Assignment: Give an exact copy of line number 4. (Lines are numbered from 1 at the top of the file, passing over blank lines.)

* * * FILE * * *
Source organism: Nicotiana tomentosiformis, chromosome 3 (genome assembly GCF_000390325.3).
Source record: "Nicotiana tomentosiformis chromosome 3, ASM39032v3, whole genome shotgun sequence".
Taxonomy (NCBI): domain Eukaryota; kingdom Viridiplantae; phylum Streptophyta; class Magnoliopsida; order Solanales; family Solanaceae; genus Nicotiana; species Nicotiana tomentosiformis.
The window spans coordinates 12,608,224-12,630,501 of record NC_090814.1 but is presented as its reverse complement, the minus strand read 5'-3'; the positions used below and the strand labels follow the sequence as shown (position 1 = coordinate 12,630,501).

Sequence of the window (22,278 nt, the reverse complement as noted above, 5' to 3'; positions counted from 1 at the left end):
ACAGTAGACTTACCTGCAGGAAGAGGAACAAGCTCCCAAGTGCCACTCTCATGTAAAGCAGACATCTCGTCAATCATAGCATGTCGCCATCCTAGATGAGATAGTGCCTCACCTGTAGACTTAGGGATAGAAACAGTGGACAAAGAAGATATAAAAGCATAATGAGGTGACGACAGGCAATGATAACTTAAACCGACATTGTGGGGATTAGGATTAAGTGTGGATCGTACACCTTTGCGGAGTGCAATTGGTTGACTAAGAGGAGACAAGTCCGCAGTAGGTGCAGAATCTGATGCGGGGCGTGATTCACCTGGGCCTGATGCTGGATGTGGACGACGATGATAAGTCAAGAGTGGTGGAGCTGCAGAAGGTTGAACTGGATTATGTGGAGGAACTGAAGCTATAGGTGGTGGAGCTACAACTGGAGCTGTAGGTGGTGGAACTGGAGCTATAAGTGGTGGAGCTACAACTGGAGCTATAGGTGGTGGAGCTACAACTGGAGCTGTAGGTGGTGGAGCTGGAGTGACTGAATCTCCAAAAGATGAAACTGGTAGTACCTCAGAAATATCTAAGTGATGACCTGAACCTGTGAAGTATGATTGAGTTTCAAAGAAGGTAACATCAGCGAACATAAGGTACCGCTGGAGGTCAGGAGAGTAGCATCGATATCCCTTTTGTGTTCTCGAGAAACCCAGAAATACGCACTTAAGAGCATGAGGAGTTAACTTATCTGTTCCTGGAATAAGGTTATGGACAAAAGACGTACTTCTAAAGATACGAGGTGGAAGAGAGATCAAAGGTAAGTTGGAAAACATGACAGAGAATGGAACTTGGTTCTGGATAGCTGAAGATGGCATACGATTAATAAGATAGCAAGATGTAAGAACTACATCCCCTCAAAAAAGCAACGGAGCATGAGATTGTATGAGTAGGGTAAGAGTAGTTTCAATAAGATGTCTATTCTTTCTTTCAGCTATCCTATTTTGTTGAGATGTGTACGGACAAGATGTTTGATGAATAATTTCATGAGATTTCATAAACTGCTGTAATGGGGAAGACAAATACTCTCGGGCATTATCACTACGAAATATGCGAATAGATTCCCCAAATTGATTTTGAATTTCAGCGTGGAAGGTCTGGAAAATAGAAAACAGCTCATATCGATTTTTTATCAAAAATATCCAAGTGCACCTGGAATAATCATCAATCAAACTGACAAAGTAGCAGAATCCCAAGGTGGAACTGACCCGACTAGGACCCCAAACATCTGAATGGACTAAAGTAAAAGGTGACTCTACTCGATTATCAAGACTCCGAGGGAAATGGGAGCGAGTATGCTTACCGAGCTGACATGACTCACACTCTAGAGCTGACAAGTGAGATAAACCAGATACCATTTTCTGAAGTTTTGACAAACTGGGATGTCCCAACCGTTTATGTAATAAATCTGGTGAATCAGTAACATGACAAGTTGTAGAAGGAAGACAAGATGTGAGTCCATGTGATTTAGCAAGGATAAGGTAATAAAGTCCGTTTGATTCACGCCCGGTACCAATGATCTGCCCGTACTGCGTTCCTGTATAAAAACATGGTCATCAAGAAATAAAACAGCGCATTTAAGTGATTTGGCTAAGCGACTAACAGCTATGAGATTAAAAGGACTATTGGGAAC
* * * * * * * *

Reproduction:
The window spans coordinates 12,608,224-12,630,501 of record NC_090814.1 but is presented as its reverse complement, the minus strand read 5'-3'; the positions used below and the strand labels follow the sequence as shown (position 1 = coordinate 12,630,501).